The beginning bard, above everything else, fears rejection. She fears to be told that her efforts are wholly inadequate and unacceptable. She is afraid her audience will dislike her, and afraid that her skills will meet with others’ discouragement.
What she craves is to be pointed toward material that will help her gain a foothold. Remember that the same music she’s performing may have been part of what disposed you toward the SCA, too! She may need some lessons in the proper use of her voice, or some gentle advice about how to practice so that she will not wander through different keys in the course of her presentation. But above all, she needs to practice to develop the confidence that will produce a learning bard.
Learning bards have taken their first steps toward correcting the most common mistakes of a beginning bard. They are building an appropriate repertoire, they have started working on breath, pitch, dynamics, and all the other nuances of a performance that captures its intended audience. They recognize that they still have a long way to go, however.
Learning bards are eager to find venues in which to practice. They are similar to the novice weaver or illuminator who brings work to any and every event, not only to pass the time but to actively seek others who can observe, critique, and encourage the work in progress. Learning bards need venue because they *know* they need to improve, but they don’t know *how* to improve. They’re dissatisfied with their performances–not because they receive only criticism, but because they see others’ performances and know they can do more and better, also.
A learning bard can practice all he wants at home, but without the feedback of performance, he can’t tell what works and what does not. He needs to learn to analyze his piece for its natural peaks, valleys, characters, and interpretation. He may need reminders about habits that he relies on, but which detract from his performance. Mostly, the learning bard is actively looking for ways to grow into an improving bard.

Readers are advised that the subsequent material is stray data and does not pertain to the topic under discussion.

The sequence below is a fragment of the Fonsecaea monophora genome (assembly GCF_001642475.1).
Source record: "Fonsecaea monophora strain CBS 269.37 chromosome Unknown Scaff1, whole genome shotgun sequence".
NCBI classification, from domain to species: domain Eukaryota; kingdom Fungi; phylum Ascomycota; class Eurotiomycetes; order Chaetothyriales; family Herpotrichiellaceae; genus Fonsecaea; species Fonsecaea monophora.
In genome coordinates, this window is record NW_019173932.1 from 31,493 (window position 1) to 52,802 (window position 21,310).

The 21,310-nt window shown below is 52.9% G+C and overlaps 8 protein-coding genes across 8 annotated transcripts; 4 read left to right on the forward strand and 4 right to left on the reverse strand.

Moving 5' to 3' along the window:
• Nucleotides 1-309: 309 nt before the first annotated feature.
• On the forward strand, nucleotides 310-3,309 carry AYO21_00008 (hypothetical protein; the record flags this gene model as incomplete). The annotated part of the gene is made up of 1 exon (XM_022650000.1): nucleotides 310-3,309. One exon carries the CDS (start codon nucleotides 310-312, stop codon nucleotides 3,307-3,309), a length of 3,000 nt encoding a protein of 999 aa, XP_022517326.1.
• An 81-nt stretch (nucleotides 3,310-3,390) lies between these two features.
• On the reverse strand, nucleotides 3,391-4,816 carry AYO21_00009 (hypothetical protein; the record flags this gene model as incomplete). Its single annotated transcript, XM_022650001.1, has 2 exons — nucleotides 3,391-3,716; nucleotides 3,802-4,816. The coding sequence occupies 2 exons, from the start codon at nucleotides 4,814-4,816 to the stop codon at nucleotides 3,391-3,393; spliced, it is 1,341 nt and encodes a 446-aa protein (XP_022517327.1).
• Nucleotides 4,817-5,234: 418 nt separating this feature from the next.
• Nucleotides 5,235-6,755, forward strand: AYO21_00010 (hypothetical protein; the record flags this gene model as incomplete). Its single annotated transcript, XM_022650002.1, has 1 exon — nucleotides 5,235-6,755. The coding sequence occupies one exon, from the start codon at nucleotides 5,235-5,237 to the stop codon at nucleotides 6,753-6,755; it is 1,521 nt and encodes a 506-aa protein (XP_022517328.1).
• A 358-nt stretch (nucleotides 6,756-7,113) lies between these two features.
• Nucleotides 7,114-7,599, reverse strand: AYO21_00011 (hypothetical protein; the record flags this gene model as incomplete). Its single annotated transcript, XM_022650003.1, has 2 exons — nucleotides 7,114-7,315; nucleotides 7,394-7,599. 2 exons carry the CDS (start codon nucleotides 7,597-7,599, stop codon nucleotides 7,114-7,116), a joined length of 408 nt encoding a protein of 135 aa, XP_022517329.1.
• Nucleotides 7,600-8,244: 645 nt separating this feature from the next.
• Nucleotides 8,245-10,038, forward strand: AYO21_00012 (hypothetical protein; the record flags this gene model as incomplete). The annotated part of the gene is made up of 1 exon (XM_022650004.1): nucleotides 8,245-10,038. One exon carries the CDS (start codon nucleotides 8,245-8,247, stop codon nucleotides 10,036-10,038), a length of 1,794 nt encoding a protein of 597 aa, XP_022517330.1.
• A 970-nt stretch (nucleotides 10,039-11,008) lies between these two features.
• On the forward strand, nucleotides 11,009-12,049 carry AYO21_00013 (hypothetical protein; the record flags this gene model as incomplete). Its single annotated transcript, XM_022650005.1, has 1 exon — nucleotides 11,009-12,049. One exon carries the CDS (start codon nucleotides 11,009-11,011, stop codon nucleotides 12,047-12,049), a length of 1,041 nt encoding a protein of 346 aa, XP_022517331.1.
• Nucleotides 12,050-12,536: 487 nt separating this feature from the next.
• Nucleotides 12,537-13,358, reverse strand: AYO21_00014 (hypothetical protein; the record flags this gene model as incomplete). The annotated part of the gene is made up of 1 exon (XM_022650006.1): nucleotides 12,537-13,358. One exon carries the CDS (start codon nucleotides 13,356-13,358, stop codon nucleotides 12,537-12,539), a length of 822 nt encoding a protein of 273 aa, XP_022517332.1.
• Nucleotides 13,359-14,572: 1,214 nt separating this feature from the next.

Improving bards have a solid repertoire, but are always looking for new pieces to learn or to explore. They have enough experience to know what pieces work well for their voice, style, persona, or otherwise “fit” into the rest of their material. They know how to separate their performance into “beats,” or sections, with emphasis on dramatic lows and highs. They prepare their pieces well and tend to workshop their work in friendly spaces to finalize it. They know how to alter, shorten, transpose, or otherwise tailor their repertoire to their own strengths. The improving bard is always looking for opportunities to perform, not necessarily just to receive feedback, but because the act of performing is itself how they “have fun” with their art.
That doesn’t mean that all improving bards have to perform all the time. Most improving bards have been around long enough that they understand when it’s appropriate and when it’s not, when it’s desired, and when it would be an imposition. They look for chances to give their art in the same way that scribes ask for assignments or seamstresses volunteer to make garb for others – because it’s how they pass the time, it’s how they contribute, and because it’s fun.
In contrast, “bad bards” are the ones that make the other bards cringe, because, generally speaking, they are the ones who make little or no effort. They are the bards who do not learn, who do not improve, who think they can perform on the fly without having prepared, without having practiced a piece, without having shaped and crafted it, without making sure that it’s wanted, without fitting it to their strengths, and without regard for the impact their performance has (or doesn’t have). Bad bards, in short, don’t think they have anything to learn, and they don’t think they need to improve.